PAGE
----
There was a fantastic op-ed piece by Michael Cunningham in this past Sunday’s New York Times, a must-read for anyone who wants to write. While ostensibly a piece about translation, Cunningham brilliantly articulates how writing is not an act of solo invention, and how it’s crucial not only for writers to recognize that they’re writing for an audience, but to identify specifically who that audience is as well. It’s a secret that successful genre writers know instinctively, but I’ve never seen it so neatly laid out for the general reader.
And I was particularly struck by how Cunningham improved his art through learning to write for an audience of one, namely Helen the hostess at a restaurant bar where he used to work. On first glance, it seems to go against common sense—I always assumed that even if you’re writing for a specific audience, like mystery fans or teen readers, you want to create something with broad enough appeal for all members of that audience. But then again, as Cunningham suggests, targeting a specific reader like Helen might actually create a more intimate conversation between author and reader and, hence, result in a better piece of work.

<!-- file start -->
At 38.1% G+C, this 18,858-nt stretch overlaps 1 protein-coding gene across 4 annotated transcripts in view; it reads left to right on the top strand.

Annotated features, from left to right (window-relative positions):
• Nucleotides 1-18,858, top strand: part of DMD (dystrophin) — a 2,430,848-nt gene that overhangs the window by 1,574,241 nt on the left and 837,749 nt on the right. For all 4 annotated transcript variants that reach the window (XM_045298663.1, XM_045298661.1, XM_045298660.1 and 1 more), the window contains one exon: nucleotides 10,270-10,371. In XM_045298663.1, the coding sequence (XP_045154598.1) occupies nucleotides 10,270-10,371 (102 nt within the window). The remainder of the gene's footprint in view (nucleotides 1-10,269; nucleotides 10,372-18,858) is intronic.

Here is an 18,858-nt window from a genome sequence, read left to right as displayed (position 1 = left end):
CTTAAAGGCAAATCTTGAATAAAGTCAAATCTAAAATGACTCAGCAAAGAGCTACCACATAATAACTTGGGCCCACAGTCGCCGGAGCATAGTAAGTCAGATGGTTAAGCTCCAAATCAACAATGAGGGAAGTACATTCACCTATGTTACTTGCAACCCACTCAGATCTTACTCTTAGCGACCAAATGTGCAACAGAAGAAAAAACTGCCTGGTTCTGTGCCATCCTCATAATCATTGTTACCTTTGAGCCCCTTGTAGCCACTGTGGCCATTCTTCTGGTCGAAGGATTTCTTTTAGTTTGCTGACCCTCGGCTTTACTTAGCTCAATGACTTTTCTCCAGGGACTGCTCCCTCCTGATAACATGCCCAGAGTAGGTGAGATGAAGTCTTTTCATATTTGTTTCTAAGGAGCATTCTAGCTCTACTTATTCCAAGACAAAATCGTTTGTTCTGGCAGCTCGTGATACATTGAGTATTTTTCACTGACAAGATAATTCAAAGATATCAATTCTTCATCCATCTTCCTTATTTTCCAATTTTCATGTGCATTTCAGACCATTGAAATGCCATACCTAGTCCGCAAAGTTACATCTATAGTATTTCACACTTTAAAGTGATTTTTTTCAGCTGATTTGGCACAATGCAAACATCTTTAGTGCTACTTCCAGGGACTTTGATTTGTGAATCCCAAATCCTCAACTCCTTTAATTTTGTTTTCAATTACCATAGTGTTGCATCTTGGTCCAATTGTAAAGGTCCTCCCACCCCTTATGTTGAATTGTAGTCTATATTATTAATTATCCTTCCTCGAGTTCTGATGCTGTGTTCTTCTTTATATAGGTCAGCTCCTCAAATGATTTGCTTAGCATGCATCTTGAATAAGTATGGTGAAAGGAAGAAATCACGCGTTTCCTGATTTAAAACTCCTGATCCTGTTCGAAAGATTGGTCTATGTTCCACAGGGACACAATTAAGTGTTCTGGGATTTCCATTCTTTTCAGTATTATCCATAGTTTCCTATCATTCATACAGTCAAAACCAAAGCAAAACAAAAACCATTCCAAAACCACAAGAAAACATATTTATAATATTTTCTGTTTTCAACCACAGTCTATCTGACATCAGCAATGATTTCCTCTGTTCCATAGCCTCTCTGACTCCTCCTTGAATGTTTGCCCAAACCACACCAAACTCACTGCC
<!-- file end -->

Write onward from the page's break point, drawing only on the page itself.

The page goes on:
Obviously, there’s no right or wrong answer here, but again, kudos to Cunningham for framing the issue in such an elegant and accessible piece. No wonder this guy won a Pulitzer!